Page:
This past weekend, I read a book by one of my favorite authors of all-time, Maria Semple. She wrote Where'd You Go, Bernadette, which is about the character we named our dog after. And she most recently published Today Will Be Different, which I loved just as much.
You could call this a book review of sorts, but it's not. This is about photos and our stories and how we choose to tell them.
So often, we have a photographer around for the big stuff: the graduations, the birthdays, the weddings. But are those days, those productions, really the story we want to showcase about our lives? Are those days the most significant, the most memorable, or even our happiest?
I wanted to share this excerpt from the book because it resonated with me so deeply, and I thought you all might love it too:
The story of our marriage was in frames all over our apartment: Joe and I riding to the Emmys in the back of a limo. Me surprising Joe during a medical conference Chicago and having someone take our picture in front of Cy Twobly's peonies. (Moments later, Joe asked me to marry him in front of the Bean with a ring he'd grabbed at the museum gift shop.) Our wedding in Violet Parry's backyard in Martha's Vineyard. Giving birth to Timby at the home on Thanksgiving Day, the TV on in the background, the cast of Sunday in the Park with George performing during the Macy's parade. Joe opening the Wallace Surgery Center. Timby's first day of kindergarten.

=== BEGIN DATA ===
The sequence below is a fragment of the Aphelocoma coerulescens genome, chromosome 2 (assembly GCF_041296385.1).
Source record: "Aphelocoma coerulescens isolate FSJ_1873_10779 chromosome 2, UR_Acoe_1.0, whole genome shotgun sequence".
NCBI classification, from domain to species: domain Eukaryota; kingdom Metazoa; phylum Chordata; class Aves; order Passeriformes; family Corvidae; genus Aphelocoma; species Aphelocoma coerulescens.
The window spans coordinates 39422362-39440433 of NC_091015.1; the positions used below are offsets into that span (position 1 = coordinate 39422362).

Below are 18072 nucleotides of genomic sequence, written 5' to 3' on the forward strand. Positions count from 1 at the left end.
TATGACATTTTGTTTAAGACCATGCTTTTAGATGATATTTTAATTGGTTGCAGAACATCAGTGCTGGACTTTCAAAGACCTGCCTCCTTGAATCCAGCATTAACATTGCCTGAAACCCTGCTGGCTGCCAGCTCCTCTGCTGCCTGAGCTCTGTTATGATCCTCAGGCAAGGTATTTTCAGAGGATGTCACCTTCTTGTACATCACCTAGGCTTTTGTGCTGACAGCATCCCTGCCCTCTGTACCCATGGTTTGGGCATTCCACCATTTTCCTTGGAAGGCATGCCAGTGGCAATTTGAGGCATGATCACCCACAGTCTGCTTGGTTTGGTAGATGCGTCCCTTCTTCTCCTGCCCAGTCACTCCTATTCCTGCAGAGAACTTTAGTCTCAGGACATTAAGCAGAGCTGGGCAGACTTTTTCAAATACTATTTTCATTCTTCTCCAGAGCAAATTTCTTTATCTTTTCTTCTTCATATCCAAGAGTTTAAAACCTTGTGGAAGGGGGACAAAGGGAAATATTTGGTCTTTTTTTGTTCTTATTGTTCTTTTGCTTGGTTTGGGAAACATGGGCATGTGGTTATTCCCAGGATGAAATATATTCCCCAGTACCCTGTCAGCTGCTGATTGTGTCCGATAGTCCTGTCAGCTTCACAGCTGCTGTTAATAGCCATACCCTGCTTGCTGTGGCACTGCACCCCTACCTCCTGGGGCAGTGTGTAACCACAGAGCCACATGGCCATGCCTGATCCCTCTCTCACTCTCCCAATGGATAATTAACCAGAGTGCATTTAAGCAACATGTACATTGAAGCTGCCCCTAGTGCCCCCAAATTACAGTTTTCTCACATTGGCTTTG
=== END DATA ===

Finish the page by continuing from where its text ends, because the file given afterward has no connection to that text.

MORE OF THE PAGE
But standing there in the weak October sun, a different story of our marriage presented itself. It was as if all those years, Joe and I had been followed by a photographer snapping pictures of us unawares...
Joe and me reading quietly in bed, Timby playing Legos at our feet.
Me looking out the window, seeing Joe and Timby below, walking home from the Science Center.
Me standing on the Galer Street lawn in the drizzle, early for pickup.
Yo-Yo snoring in the living room, so loud none of us could sleep.
The three of us sitting on the curb outside Portage Bay waiting for the to call our name for brunch.
That was happiness. Not the framed greatest hits, but the moments between. At the time, I hadn't pegged them as being particularly happy. But now, looking back at those phantom snapshots, I'm struck by my calm, my ease, the evident comfort with my life.
So that's all. That's my pitch. Document the moments of your real story: where you're blow-drying your toddlers hair to make them giggle, or making breakfast with a less-than-helpful chef. These moments are the ones where you are most calm, easy, and comfortable—the most you. And then print them and frame them and hang them in your house to remind you that these are the ones that matter.